Some statistics about the structure of Chinese Characters

October 08, 2010, 03:25 PM posted in General Discussion

I now have some statistics to illustrate some facts about writen Chinese.  For the past year, or so, I have been working on a Web site that contains structural data about characters (see if you are curious).  Anyway, I generated some statistics about character structure based on the characters in the old HSK vocabulary list (a larger set than for the new HSK, and a well defined sub-universe of Chinese characters). 

The first column in the table below is the number of times a character can be broken down into simpler component characters or radicals.  For example, 好 -> 女 + 子.  子 could be broken down into 了 and 一, giving 好 a count of 2. The 11 characters that can't be broken down are characters like 一 and 乙, which are already pretty simple.

The second column is the number of times that a character participates in the formation of a more complex character.  In my example above, 女 and 子 would each get a count for their participation in 好.  Interestingly, while some characters are active joiners, about 80% are stay-at-homes that don't participate in character formation at all, at least, not until someone needs to invent a new character, or at least, not in the sub-universe of characters I chose to work with.

0:               11    2219
1:             533      218
2:             845        94
3:             951        69

4:             432        60

5:              66        38
6:                4        23
7:                0        15
8:                0        13
9:                0        15
10 or more:   0        78

While these statistics are only for a limitted subset of all Chinese characters, I am confident you would see a similar pattern with any other reasonable sized set of Chinese characters.  Also, another person might decompose characters differently than I have.  However, it is only the last level of decomposition into "simplest" elements that is more of an art than a science.  Most decompositions are from one commonly used character into a couple other commonly used characters, like my example with 好.  There seem to be two forces operating.  One is combining a relatively small number of fixed elements to make a large number of characters.  The other is a limit on the acceptable complexity of a character.  The typical character has gone through 2 or three levels of compounding, and is a leaf node in the formation process.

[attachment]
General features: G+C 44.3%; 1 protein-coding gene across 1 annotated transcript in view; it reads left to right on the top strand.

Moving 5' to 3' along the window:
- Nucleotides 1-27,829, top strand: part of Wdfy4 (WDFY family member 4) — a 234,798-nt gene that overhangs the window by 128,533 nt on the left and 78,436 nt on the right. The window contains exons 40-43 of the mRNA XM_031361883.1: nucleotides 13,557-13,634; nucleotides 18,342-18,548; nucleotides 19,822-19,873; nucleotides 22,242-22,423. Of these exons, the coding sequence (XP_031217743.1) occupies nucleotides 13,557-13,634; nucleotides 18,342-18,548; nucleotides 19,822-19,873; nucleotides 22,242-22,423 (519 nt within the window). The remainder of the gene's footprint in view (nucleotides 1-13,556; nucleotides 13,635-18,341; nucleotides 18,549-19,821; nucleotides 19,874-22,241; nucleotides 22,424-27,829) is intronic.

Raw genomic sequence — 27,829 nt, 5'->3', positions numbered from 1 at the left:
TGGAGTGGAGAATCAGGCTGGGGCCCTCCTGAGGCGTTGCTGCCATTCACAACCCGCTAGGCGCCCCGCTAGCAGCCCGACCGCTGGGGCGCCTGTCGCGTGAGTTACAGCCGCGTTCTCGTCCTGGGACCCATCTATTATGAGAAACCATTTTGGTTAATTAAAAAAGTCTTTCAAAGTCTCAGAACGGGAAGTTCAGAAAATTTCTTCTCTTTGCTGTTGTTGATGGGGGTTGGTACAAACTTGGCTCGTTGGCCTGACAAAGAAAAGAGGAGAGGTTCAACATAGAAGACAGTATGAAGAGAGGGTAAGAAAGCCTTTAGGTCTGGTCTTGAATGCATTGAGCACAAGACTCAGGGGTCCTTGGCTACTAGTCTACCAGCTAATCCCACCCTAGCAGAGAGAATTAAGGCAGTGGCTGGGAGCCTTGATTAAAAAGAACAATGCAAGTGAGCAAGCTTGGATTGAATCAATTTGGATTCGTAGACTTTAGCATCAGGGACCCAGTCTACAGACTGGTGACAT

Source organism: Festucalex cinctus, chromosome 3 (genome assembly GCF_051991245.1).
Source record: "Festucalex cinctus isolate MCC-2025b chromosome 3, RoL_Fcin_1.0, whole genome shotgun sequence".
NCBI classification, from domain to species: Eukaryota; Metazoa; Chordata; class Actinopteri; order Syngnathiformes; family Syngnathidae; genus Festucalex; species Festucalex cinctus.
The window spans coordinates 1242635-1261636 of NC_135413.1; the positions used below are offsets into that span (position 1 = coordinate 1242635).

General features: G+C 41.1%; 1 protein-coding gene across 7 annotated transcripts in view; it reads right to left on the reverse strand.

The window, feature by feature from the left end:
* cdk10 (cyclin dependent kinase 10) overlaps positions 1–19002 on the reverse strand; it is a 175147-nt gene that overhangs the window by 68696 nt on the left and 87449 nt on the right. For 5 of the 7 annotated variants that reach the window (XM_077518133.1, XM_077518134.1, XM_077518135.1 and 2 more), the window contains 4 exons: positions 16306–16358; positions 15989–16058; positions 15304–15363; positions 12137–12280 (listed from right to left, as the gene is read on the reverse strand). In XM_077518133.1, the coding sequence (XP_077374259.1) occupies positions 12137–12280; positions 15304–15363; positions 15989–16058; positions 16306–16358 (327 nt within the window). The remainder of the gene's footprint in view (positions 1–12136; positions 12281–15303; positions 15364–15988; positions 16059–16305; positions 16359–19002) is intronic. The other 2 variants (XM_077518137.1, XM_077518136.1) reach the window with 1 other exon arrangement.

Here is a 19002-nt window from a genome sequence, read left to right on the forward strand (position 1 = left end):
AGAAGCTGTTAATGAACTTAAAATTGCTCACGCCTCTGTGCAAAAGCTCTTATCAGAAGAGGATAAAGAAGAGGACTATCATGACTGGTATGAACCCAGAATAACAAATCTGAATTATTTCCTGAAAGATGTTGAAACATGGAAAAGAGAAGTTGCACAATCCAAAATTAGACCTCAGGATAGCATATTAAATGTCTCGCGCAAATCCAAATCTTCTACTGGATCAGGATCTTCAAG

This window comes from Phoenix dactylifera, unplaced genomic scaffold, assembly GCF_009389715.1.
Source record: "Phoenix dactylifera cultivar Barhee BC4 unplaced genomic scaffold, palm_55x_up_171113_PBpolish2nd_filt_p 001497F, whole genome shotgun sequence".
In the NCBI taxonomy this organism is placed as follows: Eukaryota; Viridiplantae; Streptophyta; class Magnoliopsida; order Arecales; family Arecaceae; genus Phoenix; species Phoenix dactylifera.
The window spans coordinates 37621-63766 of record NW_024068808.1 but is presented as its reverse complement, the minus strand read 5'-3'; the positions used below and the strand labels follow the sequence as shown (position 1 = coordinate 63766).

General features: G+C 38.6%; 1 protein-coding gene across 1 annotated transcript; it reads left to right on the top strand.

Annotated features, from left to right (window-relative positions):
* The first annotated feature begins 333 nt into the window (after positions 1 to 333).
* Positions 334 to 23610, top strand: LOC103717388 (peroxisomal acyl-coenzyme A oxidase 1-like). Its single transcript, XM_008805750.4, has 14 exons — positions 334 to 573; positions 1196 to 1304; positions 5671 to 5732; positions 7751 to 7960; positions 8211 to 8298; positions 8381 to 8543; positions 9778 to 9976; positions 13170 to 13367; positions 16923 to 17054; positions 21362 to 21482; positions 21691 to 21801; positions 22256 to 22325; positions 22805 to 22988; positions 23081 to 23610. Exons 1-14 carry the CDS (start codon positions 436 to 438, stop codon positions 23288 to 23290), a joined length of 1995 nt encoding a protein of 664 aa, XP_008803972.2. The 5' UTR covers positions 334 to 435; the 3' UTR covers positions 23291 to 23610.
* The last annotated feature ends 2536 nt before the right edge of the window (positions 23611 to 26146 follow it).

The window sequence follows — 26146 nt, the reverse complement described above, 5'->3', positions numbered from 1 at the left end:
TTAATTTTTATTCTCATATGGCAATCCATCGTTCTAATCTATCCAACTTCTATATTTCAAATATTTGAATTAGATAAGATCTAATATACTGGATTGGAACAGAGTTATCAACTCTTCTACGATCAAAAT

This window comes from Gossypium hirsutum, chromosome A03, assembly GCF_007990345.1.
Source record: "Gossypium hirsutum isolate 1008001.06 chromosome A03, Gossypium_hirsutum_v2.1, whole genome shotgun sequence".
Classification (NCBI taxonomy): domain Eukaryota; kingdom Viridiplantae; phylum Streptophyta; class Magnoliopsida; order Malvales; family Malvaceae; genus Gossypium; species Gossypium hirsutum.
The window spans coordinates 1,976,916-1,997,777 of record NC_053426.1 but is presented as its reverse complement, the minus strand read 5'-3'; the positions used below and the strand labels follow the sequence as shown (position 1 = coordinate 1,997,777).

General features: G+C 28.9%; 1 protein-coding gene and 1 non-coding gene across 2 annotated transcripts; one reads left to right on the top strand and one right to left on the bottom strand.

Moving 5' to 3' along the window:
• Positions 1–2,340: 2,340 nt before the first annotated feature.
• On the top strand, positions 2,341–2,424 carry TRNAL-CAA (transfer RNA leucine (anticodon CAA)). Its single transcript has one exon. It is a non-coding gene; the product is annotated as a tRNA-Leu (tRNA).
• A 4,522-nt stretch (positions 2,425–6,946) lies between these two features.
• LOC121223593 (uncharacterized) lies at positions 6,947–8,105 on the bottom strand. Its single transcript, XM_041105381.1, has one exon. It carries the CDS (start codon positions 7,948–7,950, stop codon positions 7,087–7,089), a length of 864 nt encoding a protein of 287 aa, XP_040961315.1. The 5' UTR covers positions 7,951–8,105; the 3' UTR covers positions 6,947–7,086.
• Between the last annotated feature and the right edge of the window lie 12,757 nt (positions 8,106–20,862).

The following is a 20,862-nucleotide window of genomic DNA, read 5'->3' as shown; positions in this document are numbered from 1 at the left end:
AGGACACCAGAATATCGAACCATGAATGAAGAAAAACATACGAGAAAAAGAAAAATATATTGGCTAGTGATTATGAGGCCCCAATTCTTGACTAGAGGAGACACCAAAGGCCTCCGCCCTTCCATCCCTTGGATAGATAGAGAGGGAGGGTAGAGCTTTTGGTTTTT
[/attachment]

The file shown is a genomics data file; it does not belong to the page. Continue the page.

Well, I don't actually know how characters were formed.  It is just my hypothesis from analyzing their appearance.  Perhaps, it is a useful observation.

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March 10, 2011, 06:05 AM

“好=女+子.” Correct! But we wouldn't break "子" down into “了”and “一”。

Because "子" is the minimized individual character in Chinese。

More example like: "李=木+子", but "木" will not be broken into "十"and"八"。


Good job though !  *^o^*

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Hi Joyce,

At there is an animated demonstration of where I was trying to go with this. I know my breakdown of characters is non-traditional, but I was trying to find a way for us westerners to have an easier time looking up printed characters. I do use my site myself for that, but as far as I know, it hasn't really caught on with anyone else.

Best Regards,


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Great Mark~

I'v checked the website~It's very good one to learn Chinese characters.

And FYI I'v done some exams, just for fun~LOL

It's great to see someone is doing this in a western way, Impresive~